Mickael Goudemand has got a head start in the race to be Man of Steel in 2020 after replacing one of his fingers with a metal digit.
The 23-year-old Catalans Dragons forward saw last season ruined by a niggling injury to his right hand, which was sustained during a match against London Broncos in May. Two operations to repair the damage were unsuccessful and now he has had the main joint of his ring finger removed and replaced with a titanium prosthetic.
“Fingers-crossed, that should be an end to it,” Goudemand said with a wry smile.
“It has been the most frustrating time of my life, it ruined last season for me. It was getting to the point where I was going to ask Mr Guasch (club president Bernard, who owns a meat processing business) to chop it off.”
The French international admitted the past eight months had been “a nightmare.” He told League Express: “I first did the injury in May, it was a complete dislocation and I had an operation to put it back together but I was too keen to play and I returned too soon and it went again.
“I had a second operation where they put pins in it to support the joint. But that didn’t work and then it gave way early in pre-season, so I had to have major surgery where they replaced the joint with a titanium one.
“They have assured me that this will be the end of it and I certainly hope so. It’s been one of those stupid, niggling injuries which doesn’t seem serious but causes so much pain and annoyance.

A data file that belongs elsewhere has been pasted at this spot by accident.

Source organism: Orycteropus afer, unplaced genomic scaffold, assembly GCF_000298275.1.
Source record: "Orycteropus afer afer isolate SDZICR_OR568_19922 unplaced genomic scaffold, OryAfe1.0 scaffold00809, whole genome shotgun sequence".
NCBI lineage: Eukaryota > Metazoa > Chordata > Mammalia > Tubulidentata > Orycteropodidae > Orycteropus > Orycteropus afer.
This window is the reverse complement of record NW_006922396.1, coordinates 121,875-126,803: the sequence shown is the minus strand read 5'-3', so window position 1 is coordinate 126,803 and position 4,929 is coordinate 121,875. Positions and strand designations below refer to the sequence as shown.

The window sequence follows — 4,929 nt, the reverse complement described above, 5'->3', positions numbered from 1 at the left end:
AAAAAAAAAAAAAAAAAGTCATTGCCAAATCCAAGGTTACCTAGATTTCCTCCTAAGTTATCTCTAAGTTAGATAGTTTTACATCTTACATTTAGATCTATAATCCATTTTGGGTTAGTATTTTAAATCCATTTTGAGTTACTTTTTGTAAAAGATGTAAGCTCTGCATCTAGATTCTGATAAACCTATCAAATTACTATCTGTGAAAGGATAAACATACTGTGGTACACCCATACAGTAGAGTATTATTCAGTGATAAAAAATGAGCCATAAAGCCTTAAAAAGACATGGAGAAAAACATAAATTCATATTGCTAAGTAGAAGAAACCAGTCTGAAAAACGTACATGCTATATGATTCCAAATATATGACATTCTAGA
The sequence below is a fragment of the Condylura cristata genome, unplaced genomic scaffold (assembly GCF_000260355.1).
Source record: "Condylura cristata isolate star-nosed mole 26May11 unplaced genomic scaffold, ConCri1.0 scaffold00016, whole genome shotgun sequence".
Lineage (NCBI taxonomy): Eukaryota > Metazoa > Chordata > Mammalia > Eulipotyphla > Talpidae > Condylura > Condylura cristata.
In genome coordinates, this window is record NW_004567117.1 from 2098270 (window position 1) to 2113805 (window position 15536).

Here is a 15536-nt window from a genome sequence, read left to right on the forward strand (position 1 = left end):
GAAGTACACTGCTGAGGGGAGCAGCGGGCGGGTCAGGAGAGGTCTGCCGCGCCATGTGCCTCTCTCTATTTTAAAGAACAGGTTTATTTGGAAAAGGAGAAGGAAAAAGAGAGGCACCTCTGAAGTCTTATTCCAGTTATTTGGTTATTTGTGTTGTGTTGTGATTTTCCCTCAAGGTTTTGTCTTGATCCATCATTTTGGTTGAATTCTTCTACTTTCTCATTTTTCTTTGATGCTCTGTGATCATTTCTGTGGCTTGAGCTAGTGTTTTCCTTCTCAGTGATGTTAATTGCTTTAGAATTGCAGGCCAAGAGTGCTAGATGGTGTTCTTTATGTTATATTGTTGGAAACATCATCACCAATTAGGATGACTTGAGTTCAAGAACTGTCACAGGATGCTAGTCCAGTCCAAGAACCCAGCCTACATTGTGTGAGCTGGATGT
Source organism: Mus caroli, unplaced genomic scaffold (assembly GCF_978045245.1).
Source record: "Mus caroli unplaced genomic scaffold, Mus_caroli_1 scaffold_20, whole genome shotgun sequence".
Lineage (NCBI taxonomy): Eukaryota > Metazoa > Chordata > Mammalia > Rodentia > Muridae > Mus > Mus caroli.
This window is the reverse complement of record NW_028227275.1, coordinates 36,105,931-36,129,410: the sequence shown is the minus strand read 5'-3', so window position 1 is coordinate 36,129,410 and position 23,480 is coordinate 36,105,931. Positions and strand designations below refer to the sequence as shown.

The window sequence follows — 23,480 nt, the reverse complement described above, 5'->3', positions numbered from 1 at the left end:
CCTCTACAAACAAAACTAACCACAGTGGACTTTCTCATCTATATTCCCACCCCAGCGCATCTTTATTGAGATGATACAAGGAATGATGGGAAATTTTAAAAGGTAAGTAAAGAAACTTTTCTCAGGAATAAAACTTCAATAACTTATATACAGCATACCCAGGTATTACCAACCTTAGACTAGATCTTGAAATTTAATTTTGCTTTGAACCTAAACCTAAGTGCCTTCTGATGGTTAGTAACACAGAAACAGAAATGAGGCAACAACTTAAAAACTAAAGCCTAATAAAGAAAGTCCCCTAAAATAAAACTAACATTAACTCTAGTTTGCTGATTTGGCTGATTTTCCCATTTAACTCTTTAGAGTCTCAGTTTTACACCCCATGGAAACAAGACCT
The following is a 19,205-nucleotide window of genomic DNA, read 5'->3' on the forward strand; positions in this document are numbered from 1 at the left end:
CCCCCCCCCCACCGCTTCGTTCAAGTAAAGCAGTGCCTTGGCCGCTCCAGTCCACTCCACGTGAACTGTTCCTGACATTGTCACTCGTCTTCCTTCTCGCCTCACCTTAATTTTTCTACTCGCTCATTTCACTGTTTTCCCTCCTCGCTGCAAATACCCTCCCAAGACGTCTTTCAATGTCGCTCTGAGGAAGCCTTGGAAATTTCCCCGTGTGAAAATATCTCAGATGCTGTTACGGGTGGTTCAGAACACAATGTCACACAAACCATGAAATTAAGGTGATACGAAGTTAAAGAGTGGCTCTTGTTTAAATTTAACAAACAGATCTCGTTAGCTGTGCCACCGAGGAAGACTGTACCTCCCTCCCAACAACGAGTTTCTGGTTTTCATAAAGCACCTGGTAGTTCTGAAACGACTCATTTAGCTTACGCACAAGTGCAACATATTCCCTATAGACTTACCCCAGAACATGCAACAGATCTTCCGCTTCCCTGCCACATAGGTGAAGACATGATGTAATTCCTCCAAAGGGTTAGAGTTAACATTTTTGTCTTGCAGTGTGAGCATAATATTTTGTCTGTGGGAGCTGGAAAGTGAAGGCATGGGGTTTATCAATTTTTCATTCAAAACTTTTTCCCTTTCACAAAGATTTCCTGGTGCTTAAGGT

“It came at the worst time too, because everything was going so well, I was happy with my form, I had been getting regular first-team experience and the club gave me a new contract and then this happened. It has been driving me crazy.”
Goudemand’s star had been rising rapidly following his debut for the Dragons in 2018. Quickly selected for the national team, the promising youngster was being tipped as the new flame for French Rugby League as a serious of powerful performances helped propel the Dragons to Wembley and historic Challenge Cup glory.
Last season started on the same trajectory until the finger gave way during an innocuous tackle and the past eight months have been the most painful of his career.
He said: “I want to be my best and play to my full potential, but every time I caught the ball or went into a tackle I could feel this severe pain and it puts you off your game. For just a finger I’ve missed half a year of my career and it’s incredibly frustrating.
“My first two operations weren’t successful but now I have a prosthetic joint. I’ve got a brand new finger made of steel and it’s only a week after the operation but already it feels better.
“I’m seeing the surgeon next week and hoping to have the dressing removed so I can start to move the new joint. I should be ready to play in Round Four. I will have to wear some protection early on, but if all goes well it should be as good as new, if not better.”